“I love any writer who’s serious about getting to the deep heart core but is loving enough to want you to get there, too.” My friend shared this quote by Jeff Nunokawa (who specializes in English Literature at Princeton University) with me last week as we wrote together. What impressed me most about Nunokawa’s quotes about writing and literature was that they read like poems. Nunokawa’s experience as a reader seemed to be a spiritual one, which got me thinking about how I read, who I write for and why.
Pleasure first. Maybe that’s not the best way to approach all of life, but it’s how I start my day and it’s still how I read. I start every day by making coffee and reading a poem. They each provide a different kind of wakefulness. Coffee kick-starts my body, and the poem starts up my brain, reminding me to notice the world, both the details and the language I use. Is this a spiritual practice? I don’t know if my 7AM daily poem gets close to Nunokawa’s profundity or rapture in his reading, but I do know I get to that ecstatic experience some days—days when a poem gets my heart, brain and ear whirring at the same speed. It’s what I always hope for, those writers who get to the heart’s core and are loving enough to bring me along with them.
Which begs the question: do I love the audience? I’ve heard the question “who’s your audience?” dozens of times, and I always find the question frustrating. I’m in the first row of the audience and sometimes its only member. Of course I write poems I want to read, because most likely I will read that poem more times than anyone else and, as with many poems, the only one who will ever read it. In those cases, yes, I love my audience, and I want to tell myself something honest and hopefully beautiful, even if I fail at it.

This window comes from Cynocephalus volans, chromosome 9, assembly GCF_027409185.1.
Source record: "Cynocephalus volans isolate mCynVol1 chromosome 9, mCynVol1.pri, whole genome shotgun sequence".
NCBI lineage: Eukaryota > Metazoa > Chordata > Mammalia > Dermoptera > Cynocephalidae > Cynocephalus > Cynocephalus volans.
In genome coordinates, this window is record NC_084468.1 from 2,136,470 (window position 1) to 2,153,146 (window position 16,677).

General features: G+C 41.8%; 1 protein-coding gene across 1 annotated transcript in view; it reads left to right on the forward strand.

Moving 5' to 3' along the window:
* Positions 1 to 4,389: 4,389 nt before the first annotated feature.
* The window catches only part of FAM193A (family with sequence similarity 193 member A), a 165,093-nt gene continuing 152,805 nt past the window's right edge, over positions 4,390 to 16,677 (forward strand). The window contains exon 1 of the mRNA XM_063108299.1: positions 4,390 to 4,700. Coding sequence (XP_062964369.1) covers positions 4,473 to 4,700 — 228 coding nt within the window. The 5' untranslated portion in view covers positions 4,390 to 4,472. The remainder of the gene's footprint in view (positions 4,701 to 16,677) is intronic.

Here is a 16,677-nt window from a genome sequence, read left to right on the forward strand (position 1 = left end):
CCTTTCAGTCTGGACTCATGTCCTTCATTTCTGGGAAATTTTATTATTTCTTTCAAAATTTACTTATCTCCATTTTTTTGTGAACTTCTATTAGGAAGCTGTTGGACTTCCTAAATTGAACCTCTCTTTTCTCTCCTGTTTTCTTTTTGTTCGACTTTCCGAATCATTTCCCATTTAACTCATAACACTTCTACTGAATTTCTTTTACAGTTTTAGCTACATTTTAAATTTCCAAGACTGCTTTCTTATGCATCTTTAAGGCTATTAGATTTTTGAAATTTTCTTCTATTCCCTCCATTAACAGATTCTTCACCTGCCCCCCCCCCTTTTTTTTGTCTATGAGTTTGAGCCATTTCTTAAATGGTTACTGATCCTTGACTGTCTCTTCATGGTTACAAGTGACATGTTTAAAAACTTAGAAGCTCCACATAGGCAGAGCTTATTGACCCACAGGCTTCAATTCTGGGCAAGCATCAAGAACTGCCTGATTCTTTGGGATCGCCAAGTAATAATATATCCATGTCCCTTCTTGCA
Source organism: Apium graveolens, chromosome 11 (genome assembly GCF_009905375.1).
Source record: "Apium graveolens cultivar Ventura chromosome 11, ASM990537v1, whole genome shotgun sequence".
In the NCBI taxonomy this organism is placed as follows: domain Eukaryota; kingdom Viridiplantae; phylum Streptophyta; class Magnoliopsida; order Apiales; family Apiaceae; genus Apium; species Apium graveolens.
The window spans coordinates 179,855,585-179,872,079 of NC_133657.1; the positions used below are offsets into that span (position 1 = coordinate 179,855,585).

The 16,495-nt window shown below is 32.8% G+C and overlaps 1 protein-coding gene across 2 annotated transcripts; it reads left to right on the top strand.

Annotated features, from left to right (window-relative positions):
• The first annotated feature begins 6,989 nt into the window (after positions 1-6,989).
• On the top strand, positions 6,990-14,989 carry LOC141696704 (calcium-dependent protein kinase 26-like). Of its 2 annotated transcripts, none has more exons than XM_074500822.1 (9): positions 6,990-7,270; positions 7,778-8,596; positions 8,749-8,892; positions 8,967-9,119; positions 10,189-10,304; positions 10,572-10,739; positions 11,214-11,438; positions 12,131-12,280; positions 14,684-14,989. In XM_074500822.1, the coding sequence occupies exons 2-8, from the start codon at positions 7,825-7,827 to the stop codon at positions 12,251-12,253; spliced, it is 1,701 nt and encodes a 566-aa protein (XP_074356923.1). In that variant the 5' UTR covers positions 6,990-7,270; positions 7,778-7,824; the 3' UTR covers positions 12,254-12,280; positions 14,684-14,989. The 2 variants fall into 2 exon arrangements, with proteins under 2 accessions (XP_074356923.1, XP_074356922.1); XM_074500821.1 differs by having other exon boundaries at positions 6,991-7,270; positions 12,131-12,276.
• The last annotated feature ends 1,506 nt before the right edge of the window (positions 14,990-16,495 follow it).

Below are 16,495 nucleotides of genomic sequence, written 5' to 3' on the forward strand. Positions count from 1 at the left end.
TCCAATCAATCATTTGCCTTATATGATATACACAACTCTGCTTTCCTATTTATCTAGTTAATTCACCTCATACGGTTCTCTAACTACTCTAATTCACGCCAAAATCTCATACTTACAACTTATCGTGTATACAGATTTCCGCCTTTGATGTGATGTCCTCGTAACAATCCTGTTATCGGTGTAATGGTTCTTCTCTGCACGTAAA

Sometimes I have a specific person in mind when I write a poem and that person is often someone I wish I could give some consolation to or heal in whatever way words can. Often it’s a person I can’t talk to, or a person I wish I could be honest with, but can’t. Sometimes that person is me. In her book of essays The Writing Life, Annie Dillard says: “Write as if you were dying. At the same time, assume you write for an audience consisting solely of terminal patients. That is, after all, the case. What would you begin writing if you knew you would die soon? What could you say to a dying person that would not enrage by its triviality?” Faced with this quote, I wonder if I’ve ever written anything that passes muster.
Both Dillard and Nunokawa give me something to live up to. I hope my poems do not enrage by their triviality. I hope there’s enough truth in them that they are worth a dying audience’s time. I hope my poems are written with enough compassion that a reader can get to the deep heart’s core with me.
Dear audience, I love you, whoever you are.